Recently published study measured disparities related to geographic, demographic, clinical and socioeconomic factors for lung allocation.
Donation service area was found to be the factor most independently associated with disparities in access to transplant.
Variability in access-to-transplant scores (ATS) among waitlisted lung candidates (10/01/2019 - 03/31/2020)
In 2018, the Organ Procurement and Transplantation Network published an approach to measure equity in access to deceased donor kidney transplantation. Following that publication in 2019, the same approach was applied to lung allocation. During that time period, three major modifications were made to policies that influence lung allocation in the U.S., including the removal of DSA. Despite the policy modifications, the researchers found that disparities related to geographic, demographic, clinical, and socioeconomic factors during the time period remained very stable.
After accounting for factors used in lung allocation policy, such as lung allocation score, pediatric priority, and blood type compatibility, the study sought to determine how access to transplant was impacted by factors, like:
- Blood type
- Diagnosis group
- Insurance type
Deceased donor transplant rate regression models were tracked over time. Even after removing DSA as a unit of allocation for lung in 2017, it was the factor that contributed most to inequities. Other factors that rose to the top, but were well below DSA, included:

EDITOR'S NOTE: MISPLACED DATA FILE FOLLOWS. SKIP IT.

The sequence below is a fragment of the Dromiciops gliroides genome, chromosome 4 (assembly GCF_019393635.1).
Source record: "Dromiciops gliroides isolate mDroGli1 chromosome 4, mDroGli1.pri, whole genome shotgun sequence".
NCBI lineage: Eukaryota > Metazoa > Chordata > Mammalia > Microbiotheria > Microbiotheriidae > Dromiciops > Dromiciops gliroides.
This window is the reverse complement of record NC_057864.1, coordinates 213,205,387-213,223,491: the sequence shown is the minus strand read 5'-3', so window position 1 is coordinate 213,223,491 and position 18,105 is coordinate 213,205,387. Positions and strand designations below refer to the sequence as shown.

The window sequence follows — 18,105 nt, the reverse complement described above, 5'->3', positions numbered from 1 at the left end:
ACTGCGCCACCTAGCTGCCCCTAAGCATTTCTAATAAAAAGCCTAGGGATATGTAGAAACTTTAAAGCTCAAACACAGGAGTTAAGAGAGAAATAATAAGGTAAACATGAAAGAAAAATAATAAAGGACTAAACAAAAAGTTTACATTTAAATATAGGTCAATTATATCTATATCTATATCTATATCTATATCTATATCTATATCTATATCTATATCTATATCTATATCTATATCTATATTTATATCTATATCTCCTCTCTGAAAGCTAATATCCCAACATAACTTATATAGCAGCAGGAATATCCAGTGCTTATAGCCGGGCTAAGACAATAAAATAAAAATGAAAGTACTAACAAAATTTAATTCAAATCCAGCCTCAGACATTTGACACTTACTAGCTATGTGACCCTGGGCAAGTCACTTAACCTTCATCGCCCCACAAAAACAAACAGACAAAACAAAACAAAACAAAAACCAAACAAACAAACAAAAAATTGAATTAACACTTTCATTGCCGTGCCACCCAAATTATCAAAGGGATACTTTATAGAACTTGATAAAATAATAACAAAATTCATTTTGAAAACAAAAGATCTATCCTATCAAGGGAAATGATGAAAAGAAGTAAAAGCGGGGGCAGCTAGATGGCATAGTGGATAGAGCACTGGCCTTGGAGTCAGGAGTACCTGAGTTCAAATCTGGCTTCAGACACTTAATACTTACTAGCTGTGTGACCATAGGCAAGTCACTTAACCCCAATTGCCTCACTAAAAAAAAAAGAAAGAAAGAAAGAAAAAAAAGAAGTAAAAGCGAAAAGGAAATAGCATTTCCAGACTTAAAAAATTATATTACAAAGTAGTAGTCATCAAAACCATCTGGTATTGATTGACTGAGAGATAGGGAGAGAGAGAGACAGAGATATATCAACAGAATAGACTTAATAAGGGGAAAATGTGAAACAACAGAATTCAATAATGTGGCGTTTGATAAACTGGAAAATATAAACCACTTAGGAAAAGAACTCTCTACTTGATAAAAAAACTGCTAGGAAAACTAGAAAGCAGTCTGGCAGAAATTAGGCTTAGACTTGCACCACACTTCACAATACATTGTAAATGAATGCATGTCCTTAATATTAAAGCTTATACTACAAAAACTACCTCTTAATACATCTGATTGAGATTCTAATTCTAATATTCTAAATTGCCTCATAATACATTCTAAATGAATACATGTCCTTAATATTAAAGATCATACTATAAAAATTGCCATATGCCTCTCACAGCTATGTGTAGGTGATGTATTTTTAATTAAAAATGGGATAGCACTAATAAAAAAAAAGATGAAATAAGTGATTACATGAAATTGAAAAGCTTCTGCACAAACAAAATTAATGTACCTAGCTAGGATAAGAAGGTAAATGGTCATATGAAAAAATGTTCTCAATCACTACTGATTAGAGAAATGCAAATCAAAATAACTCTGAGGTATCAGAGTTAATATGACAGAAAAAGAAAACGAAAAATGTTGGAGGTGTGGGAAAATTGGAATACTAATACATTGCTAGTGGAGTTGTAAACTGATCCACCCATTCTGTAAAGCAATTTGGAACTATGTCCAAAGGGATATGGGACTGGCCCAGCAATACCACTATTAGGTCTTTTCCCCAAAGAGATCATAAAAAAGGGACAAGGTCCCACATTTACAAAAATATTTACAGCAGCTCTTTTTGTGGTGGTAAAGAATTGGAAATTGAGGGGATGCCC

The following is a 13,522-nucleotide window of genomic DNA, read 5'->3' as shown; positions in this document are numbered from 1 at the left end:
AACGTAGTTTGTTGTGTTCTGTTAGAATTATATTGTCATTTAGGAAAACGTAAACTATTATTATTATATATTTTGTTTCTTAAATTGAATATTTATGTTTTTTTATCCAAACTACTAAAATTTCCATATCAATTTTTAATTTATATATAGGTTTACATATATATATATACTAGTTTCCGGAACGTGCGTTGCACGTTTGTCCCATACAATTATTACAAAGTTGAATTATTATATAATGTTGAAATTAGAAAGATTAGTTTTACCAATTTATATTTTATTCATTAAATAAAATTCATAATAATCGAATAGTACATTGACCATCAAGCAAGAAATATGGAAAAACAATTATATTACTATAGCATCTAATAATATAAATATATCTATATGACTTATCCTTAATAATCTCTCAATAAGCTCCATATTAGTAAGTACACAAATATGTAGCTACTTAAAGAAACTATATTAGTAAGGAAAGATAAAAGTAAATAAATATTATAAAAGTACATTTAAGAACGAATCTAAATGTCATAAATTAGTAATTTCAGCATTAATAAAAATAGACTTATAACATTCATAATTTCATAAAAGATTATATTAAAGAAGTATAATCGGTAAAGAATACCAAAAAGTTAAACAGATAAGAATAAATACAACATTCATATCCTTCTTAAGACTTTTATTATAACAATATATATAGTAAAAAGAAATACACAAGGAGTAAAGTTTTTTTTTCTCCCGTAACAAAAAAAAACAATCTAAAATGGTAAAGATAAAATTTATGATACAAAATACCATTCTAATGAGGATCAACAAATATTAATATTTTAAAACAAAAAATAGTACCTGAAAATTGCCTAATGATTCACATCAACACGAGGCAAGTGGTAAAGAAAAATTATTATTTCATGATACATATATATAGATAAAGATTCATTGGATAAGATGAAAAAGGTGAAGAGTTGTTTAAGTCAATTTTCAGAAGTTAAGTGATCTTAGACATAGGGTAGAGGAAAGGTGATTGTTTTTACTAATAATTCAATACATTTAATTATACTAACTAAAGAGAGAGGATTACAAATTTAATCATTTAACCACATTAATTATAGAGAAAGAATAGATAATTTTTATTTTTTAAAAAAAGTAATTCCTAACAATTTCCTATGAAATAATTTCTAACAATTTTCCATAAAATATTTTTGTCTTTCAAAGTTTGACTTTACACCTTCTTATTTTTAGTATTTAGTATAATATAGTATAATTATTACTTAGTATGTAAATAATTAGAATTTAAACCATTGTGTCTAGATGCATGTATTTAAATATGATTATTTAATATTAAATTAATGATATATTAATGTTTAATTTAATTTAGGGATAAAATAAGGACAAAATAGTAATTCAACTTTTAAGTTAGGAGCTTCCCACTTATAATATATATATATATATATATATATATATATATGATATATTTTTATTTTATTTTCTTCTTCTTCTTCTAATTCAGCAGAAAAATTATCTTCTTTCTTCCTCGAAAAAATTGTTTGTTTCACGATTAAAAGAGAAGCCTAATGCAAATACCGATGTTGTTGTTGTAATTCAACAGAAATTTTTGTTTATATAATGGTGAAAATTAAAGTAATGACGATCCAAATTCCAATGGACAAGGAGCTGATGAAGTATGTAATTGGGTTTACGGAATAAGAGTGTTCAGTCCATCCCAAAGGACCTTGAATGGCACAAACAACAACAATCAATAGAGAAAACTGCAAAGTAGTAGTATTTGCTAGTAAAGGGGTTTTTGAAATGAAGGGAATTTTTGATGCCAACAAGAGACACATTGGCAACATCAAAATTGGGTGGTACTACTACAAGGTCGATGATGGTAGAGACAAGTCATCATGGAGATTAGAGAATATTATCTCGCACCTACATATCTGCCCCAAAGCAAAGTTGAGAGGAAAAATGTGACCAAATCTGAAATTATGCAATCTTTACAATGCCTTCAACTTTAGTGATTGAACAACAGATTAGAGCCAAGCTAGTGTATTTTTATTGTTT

- Diagnosis group
The researchers plan to use the same methodology to monitor the impact on equity of future policy changes, such as the anticipated transition to continuous distribution for lungs.
Check out the OPTN’s Equity in Access to Transplant Dashboard, an online tool that identifies factors most associated with disparities in access to kidney, liver and lung transplants.
Goff RR, Lease ED, Sweet S, Robinson A, Stewart D. Measuring and Monitoring Equity in Access to Deceased Donor Lung Transplants among Lung Registrations [abstract]. Am J Transplant. 2020; 20 (suppl 3)
30% of all OPOs use the UNOS Organ Tracking Service to monitor organs in transit.
Implemented in 2015 , the HIV Organ Policy Equity (HOPE) Act has given more than 350 living with HIV an opportunity to receive a lifesaving transplant from an HIV-positive donor.
26% of all OPOs are now utilizing the UNOS Organ Tracking Service to monitor organs in transit.